Thinking Out Loud…
I wrote, well mostly ported, an Android app to the Windows Phone (WP7) and I am having a bit of trouble dealing with the navigation model. I have two problems; Tombstoning and passing data between pages.
Tombstoning is a problem that I cannot solve until I improve my navigation model. Currently, I keep track of page to page activity with a stack of activity objects. I always have a traceback of my pages in the activity stack. An activity has a page associated with it so I can check this to determine if I am coming back from another page or just coming back to the same page I was on already.
Coming back to the same page? That doesn’t seem to make any sense until you understand the navigation model. The navigation model is stateless and works like a web page. It is easy to know if you are arriving on a page or leaving a page but where you are coming from is never known. This is why it is tricky to pass data back to a page from another.
This is a data and navigation management nightmare.
A New Solution
I have not given it a lot of thought yet but one solution that I have not tried is to not pass data back from a page. The page should have access to whatever data items are being changed in the system. I really don’t like the idea of a list page knowing about the page that opened the list but I already have some of that knowledge built in right now. All I need to do is change the code so that the list page can always update the data in the system based on the list selection.
So the first change is to make a page always update the data in the system that the page is modifying. The page before it that probably opened it, the new page, won’t do anything special to update any data. This may be a little tricky for the camera task and the bar code reading page but I’ll handle that somehow.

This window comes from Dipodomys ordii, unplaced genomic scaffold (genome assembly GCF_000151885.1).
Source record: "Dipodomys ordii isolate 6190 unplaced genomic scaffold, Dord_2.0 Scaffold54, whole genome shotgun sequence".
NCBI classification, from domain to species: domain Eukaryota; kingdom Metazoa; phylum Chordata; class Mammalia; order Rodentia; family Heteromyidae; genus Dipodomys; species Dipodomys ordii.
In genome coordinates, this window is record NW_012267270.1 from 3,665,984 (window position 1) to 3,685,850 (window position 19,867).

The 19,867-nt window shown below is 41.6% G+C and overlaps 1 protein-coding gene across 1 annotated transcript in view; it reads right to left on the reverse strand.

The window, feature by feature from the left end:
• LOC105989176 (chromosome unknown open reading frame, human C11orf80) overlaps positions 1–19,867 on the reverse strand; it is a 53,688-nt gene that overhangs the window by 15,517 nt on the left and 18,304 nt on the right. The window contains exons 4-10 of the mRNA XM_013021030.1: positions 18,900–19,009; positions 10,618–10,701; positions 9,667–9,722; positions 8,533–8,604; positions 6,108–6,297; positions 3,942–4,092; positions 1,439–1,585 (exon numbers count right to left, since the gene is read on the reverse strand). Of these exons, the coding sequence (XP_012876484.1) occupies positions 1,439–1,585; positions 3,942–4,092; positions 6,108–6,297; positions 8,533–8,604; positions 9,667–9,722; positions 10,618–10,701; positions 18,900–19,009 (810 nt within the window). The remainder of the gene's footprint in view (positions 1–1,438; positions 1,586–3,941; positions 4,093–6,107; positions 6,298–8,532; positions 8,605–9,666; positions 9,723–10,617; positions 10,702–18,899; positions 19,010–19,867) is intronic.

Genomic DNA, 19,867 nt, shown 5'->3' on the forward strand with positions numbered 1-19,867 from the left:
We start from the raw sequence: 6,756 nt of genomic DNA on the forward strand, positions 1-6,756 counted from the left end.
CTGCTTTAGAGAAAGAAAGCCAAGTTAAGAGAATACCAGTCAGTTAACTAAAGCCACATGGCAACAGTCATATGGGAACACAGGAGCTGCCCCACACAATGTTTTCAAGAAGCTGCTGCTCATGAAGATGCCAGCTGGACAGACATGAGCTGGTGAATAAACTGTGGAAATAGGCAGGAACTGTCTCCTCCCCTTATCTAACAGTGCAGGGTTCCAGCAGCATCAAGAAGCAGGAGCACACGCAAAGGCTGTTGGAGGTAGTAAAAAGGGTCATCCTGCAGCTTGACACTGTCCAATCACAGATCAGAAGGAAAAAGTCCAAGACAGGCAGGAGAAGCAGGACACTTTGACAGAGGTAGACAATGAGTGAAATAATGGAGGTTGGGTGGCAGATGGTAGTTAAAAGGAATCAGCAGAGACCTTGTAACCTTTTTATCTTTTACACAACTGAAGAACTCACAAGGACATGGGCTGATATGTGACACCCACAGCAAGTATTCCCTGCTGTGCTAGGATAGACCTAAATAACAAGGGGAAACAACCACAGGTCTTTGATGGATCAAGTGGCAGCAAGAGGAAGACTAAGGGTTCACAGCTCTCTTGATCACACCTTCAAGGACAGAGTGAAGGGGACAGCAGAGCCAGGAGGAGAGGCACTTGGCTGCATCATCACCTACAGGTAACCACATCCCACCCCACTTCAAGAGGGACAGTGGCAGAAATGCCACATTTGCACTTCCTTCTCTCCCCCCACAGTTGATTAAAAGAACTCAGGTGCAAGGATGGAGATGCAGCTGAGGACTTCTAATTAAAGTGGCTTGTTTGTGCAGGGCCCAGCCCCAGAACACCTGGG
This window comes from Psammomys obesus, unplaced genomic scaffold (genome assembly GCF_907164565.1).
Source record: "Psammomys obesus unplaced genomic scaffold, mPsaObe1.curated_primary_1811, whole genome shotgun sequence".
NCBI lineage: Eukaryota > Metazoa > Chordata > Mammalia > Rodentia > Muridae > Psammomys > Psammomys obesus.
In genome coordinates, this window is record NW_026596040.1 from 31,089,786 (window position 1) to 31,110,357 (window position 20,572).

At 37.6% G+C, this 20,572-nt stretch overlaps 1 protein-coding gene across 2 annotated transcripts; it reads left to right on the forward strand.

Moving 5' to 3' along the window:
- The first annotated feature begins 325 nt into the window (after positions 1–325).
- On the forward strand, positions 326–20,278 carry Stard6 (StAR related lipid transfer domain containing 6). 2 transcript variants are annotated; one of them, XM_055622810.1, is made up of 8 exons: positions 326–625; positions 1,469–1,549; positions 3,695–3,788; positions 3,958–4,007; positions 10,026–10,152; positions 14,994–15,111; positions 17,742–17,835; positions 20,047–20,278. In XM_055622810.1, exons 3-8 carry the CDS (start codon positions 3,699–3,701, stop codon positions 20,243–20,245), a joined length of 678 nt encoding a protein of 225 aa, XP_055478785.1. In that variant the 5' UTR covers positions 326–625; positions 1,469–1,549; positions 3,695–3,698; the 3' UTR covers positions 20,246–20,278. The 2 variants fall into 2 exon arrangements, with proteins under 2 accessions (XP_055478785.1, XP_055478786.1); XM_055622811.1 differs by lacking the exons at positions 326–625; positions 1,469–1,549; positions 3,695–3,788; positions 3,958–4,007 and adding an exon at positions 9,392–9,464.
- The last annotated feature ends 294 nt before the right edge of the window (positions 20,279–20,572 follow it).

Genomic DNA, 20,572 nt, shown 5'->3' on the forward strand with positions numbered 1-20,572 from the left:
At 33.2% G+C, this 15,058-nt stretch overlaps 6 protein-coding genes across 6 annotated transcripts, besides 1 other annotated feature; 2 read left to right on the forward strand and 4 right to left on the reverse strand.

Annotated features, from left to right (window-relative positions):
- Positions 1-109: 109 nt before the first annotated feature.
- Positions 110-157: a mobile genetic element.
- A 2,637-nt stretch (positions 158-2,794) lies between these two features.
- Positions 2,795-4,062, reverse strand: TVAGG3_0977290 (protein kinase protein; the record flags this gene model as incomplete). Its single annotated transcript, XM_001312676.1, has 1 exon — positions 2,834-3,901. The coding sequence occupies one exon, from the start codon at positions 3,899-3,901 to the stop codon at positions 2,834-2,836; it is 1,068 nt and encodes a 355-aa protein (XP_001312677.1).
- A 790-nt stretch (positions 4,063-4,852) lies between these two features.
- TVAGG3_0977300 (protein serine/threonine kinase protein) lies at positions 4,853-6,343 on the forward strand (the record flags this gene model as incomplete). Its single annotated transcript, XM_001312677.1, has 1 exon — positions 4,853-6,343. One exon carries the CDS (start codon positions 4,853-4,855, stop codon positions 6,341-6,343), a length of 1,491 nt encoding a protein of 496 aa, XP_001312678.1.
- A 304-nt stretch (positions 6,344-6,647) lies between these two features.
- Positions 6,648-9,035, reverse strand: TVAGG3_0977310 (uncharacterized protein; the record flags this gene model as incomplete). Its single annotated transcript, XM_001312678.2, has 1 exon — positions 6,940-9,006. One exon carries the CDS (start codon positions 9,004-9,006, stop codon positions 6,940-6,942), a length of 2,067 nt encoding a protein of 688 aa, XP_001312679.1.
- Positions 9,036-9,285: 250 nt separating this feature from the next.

The navigation direction to a page is not too important if the earlier problem of passing information is solved. A page should not need to detect display changes because the data and the display fields on a page are connected and any child page will have already changed the display. The navigation direction is therefore less important than now. If the direction is “back” then it will not matter if navigating from another page in my app or a page of some other app like the lock screen or home page.
Navigating forward to one of my pages will work like it does now with there being an activity object being created to pass data to the child page. This might still be bad since passing binary data to a page doesn’t work right when tombstoning. I am thinking about how the URL for the page should contain text data that can be used to handle the navigation and operations. The page that gets a URL with data will then go get the binary data from global data in the app. There is always global data because of the nature of this app although I would call it app-wide data or app data, not global data.
The page handling code for a page will know if the page is new or if it already exists in binary form. Navigating forward to a page always creates a new page. It never exists before that navigation. Navigating back to the back might be done with the page existing, as is the case of ordinary navigation, or it might not exist, as in the case of the app being tombstoned. Tombstoned is a silly word for an app being placed in a hibernation state. Hibernating is the term used to describe how a system saves the current state of everything and then powers off. An app that is tombstoned is hibernating. The app is responsible for saving its state and that is the tricky issue with hibernation.
The app currently assumes that the state must be saved when navigating forward from a page. I plan on adding code to detect the deactivation event and only saving state upon deactivation. That does not guarantee that the app will get tombstoned but it will make is so that the time needed to save the state is only taken when the app might be tombstoned. An app-wide flag should work for detecting deactivation.
Navigating Forward From a Page
Detect a global flag that indicates if the deactivated state is in effect. If deactivating then save the application state. Don’t save state if not deactivating because it can take a long time to save the state of the entire app.
Navigating Forward To a Page
Use text data in the URL if possible for taking any action. This simplifies coming back from being tombstoned.
If using binary data, use data that can be recreated after coming back from being tombstoned.
Navigating Back To a Page
Detect flag in constructor to know if the page is new. If the page is new then restore the app state.
Navigating Back From a Page
When leaving a page, update all data for the app so that the previous page need not take action. I am not sure if I can do this in every case but it should be possible. It may mean adding code to a page that knows much more about the data in the app than I want it to know!